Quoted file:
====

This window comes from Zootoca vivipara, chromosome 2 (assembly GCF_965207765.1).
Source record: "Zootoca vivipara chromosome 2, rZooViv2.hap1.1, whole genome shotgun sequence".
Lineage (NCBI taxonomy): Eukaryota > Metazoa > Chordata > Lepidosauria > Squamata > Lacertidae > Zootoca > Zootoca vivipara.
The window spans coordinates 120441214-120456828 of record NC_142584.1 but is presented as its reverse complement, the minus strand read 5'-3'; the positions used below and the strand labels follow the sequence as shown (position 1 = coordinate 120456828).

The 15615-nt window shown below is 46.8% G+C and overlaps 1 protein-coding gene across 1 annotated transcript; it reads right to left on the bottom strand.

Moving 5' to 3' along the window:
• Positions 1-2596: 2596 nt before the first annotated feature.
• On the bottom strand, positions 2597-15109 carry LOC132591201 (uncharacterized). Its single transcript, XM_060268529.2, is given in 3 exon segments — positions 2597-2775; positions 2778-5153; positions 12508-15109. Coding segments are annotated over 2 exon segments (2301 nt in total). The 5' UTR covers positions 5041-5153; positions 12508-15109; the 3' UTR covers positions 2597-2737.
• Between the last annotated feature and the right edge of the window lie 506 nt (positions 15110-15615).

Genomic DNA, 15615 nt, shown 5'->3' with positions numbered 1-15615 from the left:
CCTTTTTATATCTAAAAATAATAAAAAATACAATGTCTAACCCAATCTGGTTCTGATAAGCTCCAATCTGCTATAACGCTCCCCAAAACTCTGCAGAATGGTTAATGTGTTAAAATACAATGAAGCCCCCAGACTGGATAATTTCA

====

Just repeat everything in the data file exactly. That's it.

This window comes from Zootoca vivipara, chromosome 2 (assembly GCF_965207765.1).
Source record: "Zootoca vivipara chromosome 2, rZooViv2.hap1.1, whole genome shotgun sequence".
Lineage (NCBI taxonomy): Eukaryota > Metazoa > Chordata > Lepidosauria > Squamata > Lacertidae > Zootoca > Zootoca vivipara.
The window spans coordinates 120441214-120456828 of record NC_142584.1 but is presented as its reverse complement, the minus strand read 5'-3'; the positions used below and the strand labels follow the sequence as shown (position 1 = coordinate 120456828).

The 15615-nt window shown below is 46.8% G+C and overlaps 1 protein-coding gene across 1 annotated transcript; it reads right to left on the bottom strand.

Moving 5' to 3' along the window:
• Positions 1-2596: 2596 nt before the first annotated feature.
• On the bottom strand, positions 2597-15109 carry LOC132591201 (uncharacterized). Its single transcript, XM_060268529.2, is given in 3 exon segments — positions 2597-2775; positions 2778-5153; positions 12508-15109. Coding segments are annotated over 2 exon segments (2301 nt in total). The 5' UTR covers positions 5041-5153; positions 12508-15109; the 3' UTR covers positions 2597-2737.
• Between the last annotated feature and the right edge of the window lie 506 nt (positions 15110-15615).

Genomic DNA, 15615 nt, shown 5'->3' with positions numbered 1-15615 from the left:
CCTTTTTATATCTAAAAATAATAAAAAATACAATGTCTAACCCAATCTGGTTCTGATAAGCTCCAATCTGCTATAACGCTCCCCAAAACTCTGCAGAATGGTTAATGTGTTAAAATACAATGAAGCCCCCAGACTGGATAATTTCA